Such continuum spectra are what we see from objects that are in equilibrium at some temperature.  From the spectrum we can determine the temperature, so we have no problem telling the temperature of stars.  But the light contains MUCH more information than this.  For example, consider a green leaf.  The leaf is green because it absorbs all colors of light except green.  The green light is reflected, and that is why we see the leaf's color as green.  Consider the sky.  It appears blue because the air reflects (or a better term is scatters) the blue light, letting the other colors, especially red, pass through.  We say it is transparent to red, but only partially transparent to blue.  Of course, air is clear, so it is very transparent to all colors, but if you see the setting Sun through a lot of air, you can see that the Sun becomes red.  That is because almost all of the blue light doesn't make it to our eyes--it is all scattered away.

Not just air, but any gas is good at absorbing (or scattering) some colors and good at transmitting others.  In fact, if you heat a gas it emits the same colors that it absorbs.  If you split the colors of a glowing gas, such as a candle flame or a neon sign, with a prism or diffraction grating, you will see that it emits only in certain narrow bands of color.  These bands are called spectral lines.  Here are some characteristics of spectral lines:

• Spectral lines are seen when light is passed through a slit, then expanded into a spectrum.  A device for doing this is called a spectroscope.
• Absorption lines are dark lines due to "missing" frequencies
• Emission lines are bright lines due to extra emission at some frequencies
• Glowing gas shows emission lines, but if you put this same gas in front of a bright source of light, the same lines appear in absorption.
• For gas of different composition, the spectral lines appear in different places, unique for each element.
Spectral Lines and the Blackbody Spectrum

The spectral line intensities are related to the temperature of the body doing the emitting.  In the case of the
5000 K gas in front of the 6000 K background, the background has a normal Planck Function blackbody
spectrum except where the cooler gas is absorbing it.  The depth of the lines reflect the 5000 K blackbody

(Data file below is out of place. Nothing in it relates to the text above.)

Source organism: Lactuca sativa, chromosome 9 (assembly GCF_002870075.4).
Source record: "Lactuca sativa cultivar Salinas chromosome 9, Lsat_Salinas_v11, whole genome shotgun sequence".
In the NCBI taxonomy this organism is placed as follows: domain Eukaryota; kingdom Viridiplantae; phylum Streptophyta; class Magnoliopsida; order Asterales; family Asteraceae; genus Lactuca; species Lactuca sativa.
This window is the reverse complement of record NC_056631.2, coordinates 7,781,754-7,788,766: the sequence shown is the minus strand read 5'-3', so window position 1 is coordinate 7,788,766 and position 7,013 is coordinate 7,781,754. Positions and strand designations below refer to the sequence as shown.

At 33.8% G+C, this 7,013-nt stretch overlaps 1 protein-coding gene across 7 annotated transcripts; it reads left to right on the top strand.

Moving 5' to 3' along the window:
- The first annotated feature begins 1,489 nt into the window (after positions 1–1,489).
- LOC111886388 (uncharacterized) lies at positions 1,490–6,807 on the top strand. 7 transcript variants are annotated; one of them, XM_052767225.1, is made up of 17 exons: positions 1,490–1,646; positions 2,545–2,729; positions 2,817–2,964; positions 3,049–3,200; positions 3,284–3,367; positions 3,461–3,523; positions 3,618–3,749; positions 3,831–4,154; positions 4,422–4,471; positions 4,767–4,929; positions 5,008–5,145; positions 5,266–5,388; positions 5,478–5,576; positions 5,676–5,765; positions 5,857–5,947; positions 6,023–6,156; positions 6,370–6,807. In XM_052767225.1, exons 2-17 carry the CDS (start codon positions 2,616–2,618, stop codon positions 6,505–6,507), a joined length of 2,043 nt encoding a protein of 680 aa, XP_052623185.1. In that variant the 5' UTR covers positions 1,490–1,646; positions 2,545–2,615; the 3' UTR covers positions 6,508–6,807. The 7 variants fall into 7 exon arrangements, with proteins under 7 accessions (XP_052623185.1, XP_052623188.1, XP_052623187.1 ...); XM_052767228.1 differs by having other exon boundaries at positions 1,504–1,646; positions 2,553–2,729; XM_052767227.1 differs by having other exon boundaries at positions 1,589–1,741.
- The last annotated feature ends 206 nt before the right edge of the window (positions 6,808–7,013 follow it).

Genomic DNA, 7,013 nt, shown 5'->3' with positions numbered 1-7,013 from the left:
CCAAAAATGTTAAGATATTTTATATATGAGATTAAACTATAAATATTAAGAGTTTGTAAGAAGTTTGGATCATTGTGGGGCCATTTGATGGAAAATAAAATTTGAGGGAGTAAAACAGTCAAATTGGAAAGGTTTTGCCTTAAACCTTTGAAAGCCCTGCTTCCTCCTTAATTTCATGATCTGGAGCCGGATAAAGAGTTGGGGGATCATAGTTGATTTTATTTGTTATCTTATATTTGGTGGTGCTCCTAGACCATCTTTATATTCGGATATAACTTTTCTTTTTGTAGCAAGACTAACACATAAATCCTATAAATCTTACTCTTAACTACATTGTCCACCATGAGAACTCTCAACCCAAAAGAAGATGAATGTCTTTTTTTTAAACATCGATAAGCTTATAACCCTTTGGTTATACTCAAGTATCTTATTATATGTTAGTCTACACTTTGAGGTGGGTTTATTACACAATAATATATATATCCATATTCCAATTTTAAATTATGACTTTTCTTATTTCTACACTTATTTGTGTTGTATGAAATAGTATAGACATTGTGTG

spectrum of the gas.  In the case of the 5000 K gas with a cool background, the height or intensity of the
spectral lines reflects the 5000 K blackbody curve of the gas, but only in the spectal lines.  At other wavelengths,
the gas has no emission, and so is dark.

Select the Light and Spectroscopy tutorial on Astronomy Place web site and go through it.

Lecture Question #2

Spectral Lines and the Doppler Shift

When you hear a car or train go by, you will hear the pitch of the sound go from a high pitch to a low pitch. That is because the car or train is going a good fraction of the speed of sound, and the waves "bunch-up" ahead of the vehicle and "spread-out" behind it. The pitch, or frequency of the waves get higher ahead and lower behind, and that is what we are hearing. This effect is called the Doppler effect. By measuring the amount of shift in the pitch, we can measure the speed of the vehicle.

The same thing happens for light, but notice that the speed of the object has to be high enough compared to the speed of light, which means the object has to be moving fast indeed. In this case, it is not a "pitch" change that we hear, but a color change that we see.

Fortunately, we can use markers in the spectrum of light--the spectral lines--to make very accurate measurements of shifts of spectral lines. From these shifts, we can detect even rather small velocity changes.

Select the Doppler Effect tutorial on Astronomy Place web site and go through it.

When you are finished with these tutorials, you should know that from starlight we can determine

• the temperature of an object
• the composition of an object (what it is made of)
• the speed of the object or parts of the object either toward or away from us
We can also put this information together to determine other things.  If we see star's spectral lines shifting back and forth we can guess that an object (another star or a planet) is orbiting it and causing the star to move in a circular path.  From the period of the shifts, we can tell the orbital period of the object.  If we know the mass of the star, we can determine how far the object is from the star.  Or if we know how far the object is away, we can determine the mass of the star.